It seemed neither goalie would be satisfied playing just 60 minutes as both Taraschuk and De Beauville made save after save in the third period. It seemed that it would take a mistake by one team to find another goal, but I'm not sure anyone expected this mistake. Off a fairly harmless Alex Anderson shot, De Beauville made the chest save with the puck falling to the ice in front of her. As she reached out with her stick and pulled it into her pads, the puck found its way through her five-hole and trickled across the goal line for a Manitoba goal! Anderson looked stunned as the referee pointed towards her, but the goal counted as the Bisons took the 2-1 lead with 4:15 to play! De Beauville would go to the bench with 90 seconds to play, but it would be Manitoba's ร‰milie Massรฉ who would send the puck the length of the ice into the yawning cage with less than a second to play for her first Canada West goal! When the dust settled, Manitoba claimed the 3-1 victory over Mount Royal! Taraschuk stopped 16 shots for her fifth win of the season while De Beauville recorded 26 shots in the loss.

MOUNT ROYAL at MANITOBA: De Beauville got the call on the Sunday game for Mount Royal, but Manitoba, who had published their lineup with Taraschuk as the starter earlier in the day, decided to give rookie Erin Fargey her first Canada West start on this day. Would it pay off for the Bisons?

Both teams found chances in the opening frame, but similar results were found as both De Beauville and Fargey were solid in their nets. The visitors would get a glorious opportunity at the end of the period after Lauryn Keen was whistled for a check to the head, resulting in a double-minor, but the Manitoba penalty kill was aggressive and didn't let the Cougars set up in the offensive zone for the majority of the advantage. After one period, the score was 0-0 with Manitoba holding an 8-6 edge in shots.

The second period saw more chances for both sides, but the goaltenders continued to steal the spotlight. De Beauville made a couple of key saves off Jordyn Zacharias and Karissa Kirkup while Erin Fargey denied former midget hockey teammate Breanne Trotter and Mount Royal sniper Tatum Amy on chances. Through 40 minutes, it was all goaltending as the score remained 0-0 while Manitoba held a 15-9 advantage in shots.

Manitoba would go to the power-play early in the third period after Tianna Ko was assessed an unsportsmanlike conduct penalty for tossing Alex Anderson's stick out of her way, but it was her Mount Royal teammate Morgan Ramsey who had the best chance on the advantage.
Fargey stared down the speedy Mount Royal rookie and kept the game scoreless with a great pad save to keep this game knotted up at zeroes. However midway through the period, that stalemate score would be no more.
Madison Cole's shot through traffic somehow avoided legs and bodies in front of De Beauville to zip by the Mount Royal netminder just inside the post at 10:10 of the third period, and Manitoba grabbed the 1-0 lead! Mount Royal worked to find a seam on Fargey, but the Bisons rookie held the fort. Manitoba held possession for the final few minutes in the Mount Royal end, preventing De Beauville from going to the bench. When the Cougars finally did get the puck down the ice with seconds to play, allowing De Beauville to get to the bench, the puck came right back as Alex Anderson hit the empty net with the puck to help Manitoba to the 2-0 win! Fargey was excellent in her first start, collecting her first win and first shutout in a 16-save effort while De Beauville dropped her second-straight game in a 20-save performance.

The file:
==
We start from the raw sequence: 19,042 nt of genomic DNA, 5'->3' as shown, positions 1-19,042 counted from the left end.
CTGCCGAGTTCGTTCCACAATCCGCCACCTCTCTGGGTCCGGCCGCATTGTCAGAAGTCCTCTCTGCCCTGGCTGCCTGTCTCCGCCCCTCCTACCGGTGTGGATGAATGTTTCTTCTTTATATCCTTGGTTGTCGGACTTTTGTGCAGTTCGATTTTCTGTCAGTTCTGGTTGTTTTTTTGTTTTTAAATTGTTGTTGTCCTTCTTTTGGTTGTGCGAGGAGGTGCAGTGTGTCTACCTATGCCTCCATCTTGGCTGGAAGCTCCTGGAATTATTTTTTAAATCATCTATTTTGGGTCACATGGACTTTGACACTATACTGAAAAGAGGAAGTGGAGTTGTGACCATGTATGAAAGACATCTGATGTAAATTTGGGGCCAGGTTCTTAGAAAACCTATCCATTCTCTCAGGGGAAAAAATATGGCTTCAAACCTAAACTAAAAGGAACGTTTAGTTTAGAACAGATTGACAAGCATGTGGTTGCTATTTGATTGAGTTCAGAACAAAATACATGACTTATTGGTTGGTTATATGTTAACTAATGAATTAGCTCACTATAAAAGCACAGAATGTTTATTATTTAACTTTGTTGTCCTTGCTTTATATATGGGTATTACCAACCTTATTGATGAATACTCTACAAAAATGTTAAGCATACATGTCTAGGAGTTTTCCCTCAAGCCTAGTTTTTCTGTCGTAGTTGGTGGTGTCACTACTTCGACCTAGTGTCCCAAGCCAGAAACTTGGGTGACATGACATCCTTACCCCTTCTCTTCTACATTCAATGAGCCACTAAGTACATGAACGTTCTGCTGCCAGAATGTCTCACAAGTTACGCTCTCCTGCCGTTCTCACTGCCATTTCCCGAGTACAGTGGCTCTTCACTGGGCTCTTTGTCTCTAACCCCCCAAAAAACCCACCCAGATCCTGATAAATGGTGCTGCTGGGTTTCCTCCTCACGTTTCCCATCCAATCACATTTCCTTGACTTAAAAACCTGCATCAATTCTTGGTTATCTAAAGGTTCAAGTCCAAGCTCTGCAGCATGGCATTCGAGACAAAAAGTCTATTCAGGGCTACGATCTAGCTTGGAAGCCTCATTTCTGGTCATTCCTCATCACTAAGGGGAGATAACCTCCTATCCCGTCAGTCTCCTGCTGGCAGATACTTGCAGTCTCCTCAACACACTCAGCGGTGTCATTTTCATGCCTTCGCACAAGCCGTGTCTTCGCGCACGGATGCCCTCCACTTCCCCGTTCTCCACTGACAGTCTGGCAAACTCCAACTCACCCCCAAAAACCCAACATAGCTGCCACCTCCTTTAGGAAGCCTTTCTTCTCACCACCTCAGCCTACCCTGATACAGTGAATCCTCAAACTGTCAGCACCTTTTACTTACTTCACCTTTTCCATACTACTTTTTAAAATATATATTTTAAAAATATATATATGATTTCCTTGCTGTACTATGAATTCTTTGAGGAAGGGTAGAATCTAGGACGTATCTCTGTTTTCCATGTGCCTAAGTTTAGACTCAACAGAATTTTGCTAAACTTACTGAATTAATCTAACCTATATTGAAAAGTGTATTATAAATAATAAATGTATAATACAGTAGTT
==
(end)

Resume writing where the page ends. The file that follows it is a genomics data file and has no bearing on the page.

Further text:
CWUAA WOMEN'S HOCKEY
School Record Points GF GA Streak Next
Alberta
5-2-1-0
17 19 7
W2
BYE
Manitoba
5-2-1-0
17 20 11
W4
BYE
Saskatchewan
4-2-2-0
16 11 7
W1
BYE
British Columbia
4-2-1-1
15 18 10
L2
BYE
Regina
4-3-0-1
13 18 18
L1
BYE
Lethbridge
3-4-0-1
10 12 12
W2
BYE
Mount Royal
2-5-0-1
7 10 23
L2
BYE
Calgary
0-7-0-1
1 4 24
L8
BYE

The Last Word

There are certainly some statistical numbers starting to emerge in Canada West women's hockey, particularly for the teams near the bottom of the standings.

The goal differentials sported by both the Dinos and the Mount Royal Cougars are troubling at this point in the season as both teams are struggling, yet Mount Royal has recorded wins over Alberta and Regina. If the fortunes for those teams are going to change, they need to find the opposing net more often and allow fewer goals in a hurry.

For Calgary especially, four goals in eight games is a tough pill to swallow at this stage. Rookie Elizabeth Lang has accounted for half of Calgary's total offensive output this season, and her goals came in Week One versus Manitoba. Calgary has a ton of talented players - Chelsea Court, Delaney Frey, Annaliese Meier, the aforementioned Lang - so seeing them with just four goals after eight games is hard to fathom.

Alicia Anderson's wins-to-shutouts ratio also has to change in a hurry. Lethbridge's three wins have come on the strength of three Anderson shutouts - two of which were over the Dinos - and that's completely unsustainable for the rest of the season. Lethbridge needs Anderson to play well, of course, but they could also do well in finding the opposing net more often than they have.